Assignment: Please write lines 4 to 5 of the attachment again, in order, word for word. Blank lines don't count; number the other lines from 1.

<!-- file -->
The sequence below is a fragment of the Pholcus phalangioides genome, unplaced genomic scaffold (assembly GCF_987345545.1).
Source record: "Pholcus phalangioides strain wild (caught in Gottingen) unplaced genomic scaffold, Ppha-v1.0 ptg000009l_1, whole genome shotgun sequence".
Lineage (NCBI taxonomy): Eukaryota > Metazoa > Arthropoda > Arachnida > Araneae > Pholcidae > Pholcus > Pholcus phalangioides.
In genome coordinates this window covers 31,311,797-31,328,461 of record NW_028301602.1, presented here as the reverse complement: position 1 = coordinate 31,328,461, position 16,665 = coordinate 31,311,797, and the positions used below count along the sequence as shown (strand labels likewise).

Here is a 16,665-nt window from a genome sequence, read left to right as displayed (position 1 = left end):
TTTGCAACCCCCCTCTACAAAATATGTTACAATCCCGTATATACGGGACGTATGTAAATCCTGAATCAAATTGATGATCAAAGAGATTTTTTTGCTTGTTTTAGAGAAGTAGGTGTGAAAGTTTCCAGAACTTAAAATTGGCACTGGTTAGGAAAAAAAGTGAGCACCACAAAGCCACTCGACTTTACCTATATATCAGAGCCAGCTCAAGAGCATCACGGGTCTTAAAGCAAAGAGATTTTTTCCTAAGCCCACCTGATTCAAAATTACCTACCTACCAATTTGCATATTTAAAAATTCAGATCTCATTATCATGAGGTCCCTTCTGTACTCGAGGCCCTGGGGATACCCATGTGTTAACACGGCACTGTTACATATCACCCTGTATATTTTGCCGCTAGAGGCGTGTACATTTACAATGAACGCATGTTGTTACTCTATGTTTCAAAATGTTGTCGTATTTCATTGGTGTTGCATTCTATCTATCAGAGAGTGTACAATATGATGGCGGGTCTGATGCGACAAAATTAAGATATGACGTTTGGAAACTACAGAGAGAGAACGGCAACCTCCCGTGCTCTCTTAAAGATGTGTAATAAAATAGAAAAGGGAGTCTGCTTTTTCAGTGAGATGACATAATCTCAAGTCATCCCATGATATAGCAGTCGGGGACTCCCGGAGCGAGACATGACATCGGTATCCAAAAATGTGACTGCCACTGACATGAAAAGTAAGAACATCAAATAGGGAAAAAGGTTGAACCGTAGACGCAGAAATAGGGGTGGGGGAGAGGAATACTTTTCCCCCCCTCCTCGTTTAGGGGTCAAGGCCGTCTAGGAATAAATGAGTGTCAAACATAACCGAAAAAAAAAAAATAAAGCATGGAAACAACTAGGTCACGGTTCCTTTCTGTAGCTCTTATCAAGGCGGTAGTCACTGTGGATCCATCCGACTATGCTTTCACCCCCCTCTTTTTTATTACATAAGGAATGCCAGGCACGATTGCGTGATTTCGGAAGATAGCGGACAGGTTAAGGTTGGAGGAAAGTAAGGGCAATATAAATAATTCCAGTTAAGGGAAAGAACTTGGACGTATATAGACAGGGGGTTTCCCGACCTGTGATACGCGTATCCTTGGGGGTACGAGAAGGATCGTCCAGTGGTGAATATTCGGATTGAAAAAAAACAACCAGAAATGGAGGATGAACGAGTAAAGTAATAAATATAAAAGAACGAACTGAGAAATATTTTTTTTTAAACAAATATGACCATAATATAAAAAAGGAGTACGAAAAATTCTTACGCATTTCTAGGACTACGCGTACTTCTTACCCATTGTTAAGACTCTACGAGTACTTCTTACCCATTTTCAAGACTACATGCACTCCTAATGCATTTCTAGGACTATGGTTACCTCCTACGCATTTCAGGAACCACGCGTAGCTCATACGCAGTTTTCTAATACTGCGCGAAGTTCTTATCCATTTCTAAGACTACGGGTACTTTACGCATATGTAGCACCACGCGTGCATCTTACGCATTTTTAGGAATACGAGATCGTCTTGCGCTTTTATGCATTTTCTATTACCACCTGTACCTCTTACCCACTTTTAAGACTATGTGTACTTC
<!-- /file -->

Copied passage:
In genome coordinates this window covers 31,311,797-31,328,461 of record NW_028301602.1, presented here as the reverse complement: position 1 = coordinate 31,328,461, position 16,665 = coordinate 31,311,797, and the positions used below count along the sequence as shown (strand labels likewise).

Here is a 16,665-nt window from a genome sequence, read left to right as displayed (position 1 = left end):